June 2/11: An April 2009 diplomatic cable posted on WikiLeaks adds another key associate of Prime Minister Najib to the Scorpene Scandal, but it’s indirect. The cable looks at business leaders who are close to PM Najib Razak and his family, and mentions “Lodin Wok Kamarudin, Chief of Armed Forces Fund Board” (LTAT) in passing.
The key is his involvement in a company called Perimekar, which acted as a go-between for the deal, and appears to have been set up to distribute kickbacks from it. Lodin Wok was Boustead Holdings Bhd’s deputy chair, when the firm held a 20% stake in Perimekar along with LTAT. He also sat on the board of Affin Bank Bhd, one of Perimekar’s bankers, and was 1 of Perimekar’s 5 directors. Boustead DCNS Naval Corp itself is a 60-40 joint venture formed in 2009 between BHIC Defence Technologies (Boustead firm, chair: Lodin Wok) and DCNS. The firm received a RM 532 million contract for Scorpene support services from 2010 to 2015, which makes sense, but it’s also worth noting that “support contracts” are themselves a primary vector for laundering kickbacks in many 3rd world countries.
Given his position, and Malaysia’s deeply entrenched crony capitalist structure, it isn’t surprising that Lodin Wok would be involved in other firms related to the deal. On the other hand, that web of ties may also make him a key figure tying DCNS to any corruption in Malaysia.WikiLeaks | National Express Malaysia | National Express Malaysia: Celine Boileau report.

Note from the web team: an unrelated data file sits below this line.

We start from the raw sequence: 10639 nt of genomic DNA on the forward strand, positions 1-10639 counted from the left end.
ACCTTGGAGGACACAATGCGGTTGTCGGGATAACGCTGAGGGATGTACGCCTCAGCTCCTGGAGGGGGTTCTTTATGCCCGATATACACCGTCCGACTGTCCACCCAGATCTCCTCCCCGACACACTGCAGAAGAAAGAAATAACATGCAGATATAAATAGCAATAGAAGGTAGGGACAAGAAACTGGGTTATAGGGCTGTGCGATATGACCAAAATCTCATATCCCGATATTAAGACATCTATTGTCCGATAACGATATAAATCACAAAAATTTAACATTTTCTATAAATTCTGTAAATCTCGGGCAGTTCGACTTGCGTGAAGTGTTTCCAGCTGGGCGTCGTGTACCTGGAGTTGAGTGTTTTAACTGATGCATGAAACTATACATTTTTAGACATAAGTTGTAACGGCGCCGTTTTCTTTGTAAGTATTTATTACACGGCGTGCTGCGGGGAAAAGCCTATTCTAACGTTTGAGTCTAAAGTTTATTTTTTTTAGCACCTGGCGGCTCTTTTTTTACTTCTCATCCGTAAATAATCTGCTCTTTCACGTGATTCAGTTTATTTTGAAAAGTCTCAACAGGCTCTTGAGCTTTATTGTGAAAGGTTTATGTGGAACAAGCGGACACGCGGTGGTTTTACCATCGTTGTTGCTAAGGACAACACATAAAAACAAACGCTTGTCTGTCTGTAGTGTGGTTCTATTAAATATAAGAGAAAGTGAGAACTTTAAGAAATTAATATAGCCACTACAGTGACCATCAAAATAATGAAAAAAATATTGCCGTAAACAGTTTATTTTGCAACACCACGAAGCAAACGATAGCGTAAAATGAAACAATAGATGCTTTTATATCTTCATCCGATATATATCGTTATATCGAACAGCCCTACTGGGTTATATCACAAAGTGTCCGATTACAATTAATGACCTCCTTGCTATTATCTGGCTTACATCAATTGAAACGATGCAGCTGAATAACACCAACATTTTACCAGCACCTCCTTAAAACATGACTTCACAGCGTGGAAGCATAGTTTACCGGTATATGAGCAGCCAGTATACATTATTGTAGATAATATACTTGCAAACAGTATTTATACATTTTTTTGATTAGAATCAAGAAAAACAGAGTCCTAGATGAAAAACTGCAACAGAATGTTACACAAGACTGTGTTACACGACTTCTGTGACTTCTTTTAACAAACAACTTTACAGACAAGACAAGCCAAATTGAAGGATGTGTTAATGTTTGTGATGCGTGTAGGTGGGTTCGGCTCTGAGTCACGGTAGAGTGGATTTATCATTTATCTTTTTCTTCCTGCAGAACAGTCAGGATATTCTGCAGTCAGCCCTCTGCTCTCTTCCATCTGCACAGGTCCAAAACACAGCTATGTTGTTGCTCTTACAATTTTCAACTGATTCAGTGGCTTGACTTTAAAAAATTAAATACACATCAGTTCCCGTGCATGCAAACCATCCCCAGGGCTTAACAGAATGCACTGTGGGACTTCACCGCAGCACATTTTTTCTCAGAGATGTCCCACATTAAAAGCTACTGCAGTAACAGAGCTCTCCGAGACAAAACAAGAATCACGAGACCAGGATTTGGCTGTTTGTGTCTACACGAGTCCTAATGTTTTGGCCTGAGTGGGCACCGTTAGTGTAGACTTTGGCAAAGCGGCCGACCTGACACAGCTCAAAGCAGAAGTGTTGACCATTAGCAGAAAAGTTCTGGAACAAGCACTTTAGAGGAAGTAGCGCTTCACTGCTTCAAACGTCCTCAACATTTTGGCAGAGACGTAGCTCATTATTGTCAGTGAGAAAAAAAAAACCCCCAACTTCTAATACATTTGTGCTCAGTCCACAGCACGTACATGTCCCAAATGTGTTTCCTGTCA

Nov 3/10: Malaysian authorities formally close the case, and the investigation, without result. In “Closing the Books on Murder in Malaysia,” the Asia Sentinel recaps the case and says:
“The closure of the case appears to write the final chapter in one of Malaysia’s most sensational murder cases… and a trial that appeared to be rigged to keep prosecutors as far as possible away from Najib, then the deputy prime minister [DID: now Prime Minister], and his wife, Rosmah Mansor…. De facto Law Minister Nazri Aziz, in a written statement to parliament, said the case was closed because [private investigator] Balasubramaniam had given conflicting statutory declarations, and that anyway, they didn’t affect the trial of two of Najib’s personal bodyguards and Abdul Razak Baginda [DID: who fled abroad], which ended in April of 2009 after a 159-day trial in which the bodyguards were sentenced to death. They are appealing the verdict, with suspicions running high that they will somehow be given their freedom in exchange for their silence on whoever ordered them to kill the woman.”
A French team continues to probe the sale of the subs to Malaysia, and whether kickbacks were paid to top French and Malaysian politicians. Note that DCNS is majority owned by the French state, which sees its role as an export promoter. Malaysia’s Bernama national press agency |Asia Sentinel | Malaysia Kini: reactions | Canada’s Vancouver Sun.
March 16/09: The case takes another turn, as Malaysia’s ruling party suspends an opposition lawmaker for a year, after he called Razak a murderer and demanded that he answer questions about his role in the affair. International Herald Tribune.
March 5/09: France’s Liberation newspaper publishes “Un cadavre très dérangeant: L’étrange affaire du meurtre d’une interprète mongole qui gène le pouvoir en Malaisie”, setting forth the detailed allegations. See: Liberation report and link | Malaysian SAPP Progressive Party report | Asia Sentinel | The Nation | UK’s Times Online | | Malaysia’s New Straits Timesrefers to the affair as a political hatchet job – but the article itself is findable via Liberation’s web site, contrary to this report’s claims | Asia Sentinel in Oct 2007, already concerned with the case’s handling and long delays.